1. General Principles of Contract
2. Contractual Theory
3. Subject Matter of Contract
4. Approaches to Analysing Contract
Readings:
R Stone & J Devenney, The Modern Law of Contract (11th Edn) 2015 Routledge, chp 1
DP Weber, Restricting the Freedom of Contract: A Fundamental Prohibition, (2014)
Yale Human Rights and Development Journal, Vol. 16, Issue 1, Article 2. Available at:
http://digitalcommons.law.yale.edu/cgi/viewcontent.cgi?article=1116&context=yhrdlj
C Edwards, Freedom of Contract and Fundamental Fairness: The Tug of War
Continues, (2009) Marquette Law Scholarly Commons, Faculty Publications Paper 281.
Available
at:
http://scholarship.law.marquette.edu/cgi/viewcontent.cgi?
article=1281&context=facpub
W Swain, The Classical Model of Contract: the Product of a Revolution of Legal
Thought? (2010) 30 Legal Studies 513
H Beale & T Dugdale Contracts Between Businessmen: Planning and the Use of
Contractual Remedies (1975) 2 Brit J Law & Society 45
B. CONTRACT PERFORMANCE
The law presumes that persons enter into a contract intending to perform it as agreed.
Where agreed performance is in question, the courts will often be called upon to interpret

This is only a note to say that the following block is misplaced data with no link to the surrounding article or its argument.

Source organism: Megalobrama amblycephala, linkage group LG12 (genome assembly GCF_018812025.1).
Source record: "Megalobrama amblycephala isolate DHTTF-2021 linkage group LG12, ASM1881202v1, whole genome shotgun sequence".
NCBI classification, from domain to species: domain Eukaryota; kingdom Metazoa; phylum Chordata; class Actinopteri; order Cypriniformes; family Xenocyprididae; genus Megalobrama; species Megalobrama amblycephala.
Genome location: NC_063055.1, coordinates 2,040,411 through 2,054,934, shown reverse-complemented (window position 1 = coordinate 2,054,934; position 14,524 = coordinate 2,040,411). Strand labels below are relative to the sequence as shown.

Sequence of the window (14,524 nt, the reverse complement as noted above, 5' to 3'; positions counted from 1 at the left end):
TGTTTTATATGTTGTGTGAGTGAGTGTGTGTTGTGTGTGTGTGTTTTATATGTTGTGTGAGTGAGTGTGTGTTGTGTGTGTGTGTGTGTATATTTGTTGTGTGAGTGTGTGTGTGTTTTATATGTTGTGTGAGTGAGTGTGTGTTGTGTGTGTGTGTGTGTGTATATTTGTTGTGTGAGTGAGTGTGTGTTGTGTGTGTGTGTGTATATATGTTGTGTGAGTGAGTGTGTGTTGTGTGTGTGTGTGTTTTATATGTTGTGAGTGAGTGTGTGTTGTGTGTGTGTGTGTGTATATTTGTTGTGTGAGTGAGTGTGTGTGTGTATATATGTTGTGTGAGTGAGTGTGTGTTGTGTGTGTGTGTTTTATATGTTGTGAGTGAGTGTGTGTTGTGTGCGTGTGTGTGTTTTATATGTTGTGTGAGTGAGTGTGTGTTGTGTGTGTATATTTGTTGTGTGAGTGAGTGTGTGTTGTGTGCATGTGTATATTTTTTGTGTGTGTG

the contract so as to objectively determine what was in fact agreed by the parties. If a
breach of performance is found, the court will then grant a remedy in favour of the
aggrieved party.

The general principle set out above is well established. What is not as well established are
the factors that should be considered by the court when seeking to determine the
performance obligations of the parties, and the extent to which the court should engage in
purposeful and interest of justice oriented judicial policy construction.
Here, we will consider aspects of:
1. Good Faith
2. Honest Performance
3. Equity and Judicial Policy Construction
Readings:
Articles
SJ Burton Breach of Contract and the Common Law Duty to Perform in Good Faith
(1981) 94 Harv. L. Rev. 369
D Campbell, Good Faith and the Ubiquity of the Relational Contract (2014) 77 Mod.
L. Rev. 475
EA Farnsworth, Good Faith Performance and Commercial Reasonableness Under the
Uniform Commercial Code (1963) 30 U. Chicago L. Rev. 666